Don't Overlook These Metrics From Amazon.com, Inc.'s Second Quarter

MarketsMotley Fool

Amazon.com's (NASDAQ: AMZN) expectation-beating second-quarter results included plenty to like. But the company's wide-spanning business means its results are difficult to sum up with just the headline figures like revenue and earnings growth.

Considering Amazon's acquisition of Whole Foods last year, fast-growing subscription services and third-party seller services revenue, and surging growth in its other segment, there's plenty more for investors to analyze than the company's headline metrics. Sure, Amazon's 39% revenue growth and its 1,168% increase in earnings per share were impressive, but there's much more to the story.

Continue Reading Below

Here are six key metrics that could easily be overlooked from Amazon's second-quarter earnings release that are worth considering.

1. Online stores revenue increased 12%

Amazon's second-quarter online stores revenue, which accounts for 51% of total revenue, increased 12% year over year when excluding the impact of currency changes. This extends a trend of decelerating growth rates for the segment. Online stores revenue increased 22% year over year in the third quarter of 2017, 17% in the fourth quarter of 2017, and 13% in the prior quarter on a constant-currency basis.

Of course, as you'll see below, there's still plenty of reason to expect more strong growth from Amazon.

2. AWS revenue increased 49%

Easily picking up the slack for Amazon's decelerating growth in online stores revenue is its accelerating cloud-computing business. Amazon Web Services (AWS) revenue increased 49% year over year, to $6.1 billion, accounting for about 12% of revenue.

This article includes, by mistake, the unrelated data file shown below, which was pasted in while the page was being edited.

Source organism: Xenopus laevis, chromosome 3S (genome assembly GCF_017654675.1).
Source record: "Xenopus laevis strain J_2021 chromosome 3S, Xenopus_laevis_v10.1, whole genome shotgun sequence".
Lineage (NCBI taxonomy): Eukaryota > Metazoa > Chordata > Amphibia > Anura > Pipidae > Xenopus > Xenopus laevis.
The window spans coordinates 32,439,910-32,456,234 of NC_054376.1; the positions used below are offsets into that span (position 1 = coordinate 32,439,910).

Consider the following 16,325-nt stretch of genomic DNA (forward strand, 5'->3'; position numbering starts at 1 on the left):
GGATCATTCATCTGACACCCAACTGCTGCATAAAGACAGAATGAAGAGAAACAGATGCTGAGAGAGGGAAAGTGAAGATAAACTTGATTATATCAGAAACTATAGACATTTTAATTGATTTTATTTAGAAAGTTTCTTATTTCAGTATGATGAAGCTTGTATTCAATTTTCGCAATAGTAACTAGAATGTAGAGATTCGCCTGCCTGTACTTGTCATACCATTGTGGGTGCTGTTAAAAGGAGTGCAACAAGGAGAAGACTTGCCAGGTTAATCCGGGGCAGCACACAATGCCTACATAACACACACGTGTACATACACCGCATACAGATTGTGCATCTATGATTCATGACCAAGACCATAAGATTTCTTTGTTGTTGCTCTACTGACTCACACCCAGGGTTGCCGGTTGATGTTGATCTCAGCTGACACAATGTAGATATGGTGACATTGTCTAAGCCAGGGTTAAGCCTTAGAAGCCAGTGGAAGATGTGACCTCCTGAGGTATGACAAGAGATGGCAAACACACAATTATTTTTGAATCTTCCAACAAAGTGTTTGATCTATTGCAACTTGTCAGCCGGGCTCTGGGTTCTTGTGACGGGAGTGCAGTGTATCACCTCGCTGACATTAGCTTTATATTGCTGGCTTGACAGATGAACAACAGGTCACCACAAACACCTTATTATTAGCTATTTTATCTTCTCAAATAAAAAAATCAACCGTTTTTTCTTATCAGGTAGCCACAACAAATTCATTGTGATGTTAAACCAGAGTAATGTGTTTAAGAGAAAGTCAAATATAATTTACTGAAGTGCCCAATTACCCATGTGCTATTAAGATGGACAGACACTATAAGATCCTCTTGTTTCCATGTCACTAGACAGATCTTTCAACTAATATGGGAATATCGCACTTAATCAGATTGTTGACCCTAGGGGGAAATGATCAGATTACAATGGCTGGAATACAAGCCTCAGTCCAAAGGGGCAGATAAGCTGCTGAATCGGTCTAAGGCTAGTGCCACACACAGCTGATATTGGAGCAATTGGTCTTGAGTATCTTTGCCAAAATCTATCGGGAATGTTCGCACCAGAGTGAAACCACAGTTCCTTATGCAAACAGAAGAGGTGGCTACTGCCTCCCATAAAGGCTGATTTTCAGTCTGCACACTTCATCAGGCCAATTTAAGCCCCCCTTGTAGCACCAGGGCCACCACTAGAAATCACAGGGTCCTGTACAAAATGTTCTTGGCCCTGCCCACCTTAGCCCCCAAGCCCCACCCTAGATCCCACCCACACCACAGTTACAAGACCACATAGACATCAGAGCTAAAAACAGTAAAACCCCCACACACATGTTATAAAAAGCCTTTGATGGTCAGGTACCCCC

AWS operating income increased even faster, rising 79% year over year, to $1.6 billion.

3. Subscription services revenue jumped 55%

Amazon's subscription services revenue, which includes Amazon Prime membership fees and fees from audiobook, e-book, digital video, digital music, and other non-AWS subscription services, continued to see impressive momentum in Q2. After accelerating on a constant-currency basis from 47% year-over-year growth in the fourth quarter of 2017 to 56% growth in Q1, the metric's growth rate, at 55%, remained close to this level in Q2.

Subscription services revenue was $3.4 billion, representing 6% of total revenue.

4. Third-party seller services revenue rose 36%

Fees Amazon charges sellers for seller services, fulfillment, and shipping increased 36% year over year on a constant-currency basis, slightly lower than 39% growth in the metric in Q1.

5. Physical-stores revenue was $4.31 billion

Thanks to Amazon's acquisition of Whole Foods in the second half of last year, Amazon registered $4.31 billion of sales from physical stores during the quarter, up from zero in the year-ago quarter. Notably, physical-stores sales were up slightly on a sequential basis, rising from $4.26 billion to $4.31 billion.

6. Amazon's other revenue soared 129% year over year

On a constant-currency basis, Amazon's revenue in its other segment increased 129% year over year, to $2.2 billion, primarily driven by Amazon's advertising sales. The segment's momentum puts a finger on the company's fast-growing advertising business, which has morphed into a meaningful business for Amazon.

Exceptionally strong growth from AWS, subscription services, third-party seller services, and other revenue look poised to help Amazon continue growing at robust rates over the long haul, even if sales growth from online stores continues to decelerate.

10 stocks we like better than AmazonWhen investing geniuses David and Tom Gardner have a stock tip, it can pay to listen. After all, the newsletter they have run for over a decade, Motley Fool Stock Advisor, has quadrupled the market.*

David and Tom just revealed what they believe are the 10 best stocks for investors to buy right now... and Amazon wasn't one of them! That's right -- they think these 10 stocks are even better buys.

Click here to learn about these picks!

*Stock Advisor returns as of August 6, 2018

John Mackey, CEO of Whole Foods Market, an Amazon subsidiary, is a member of The Motley Fool's board of directors. Daniel Sparks has no position in any of the stocks mentioned. The Motley Fool owns shares of and recommends Amazon. The Motley Fool has a disclosure policy.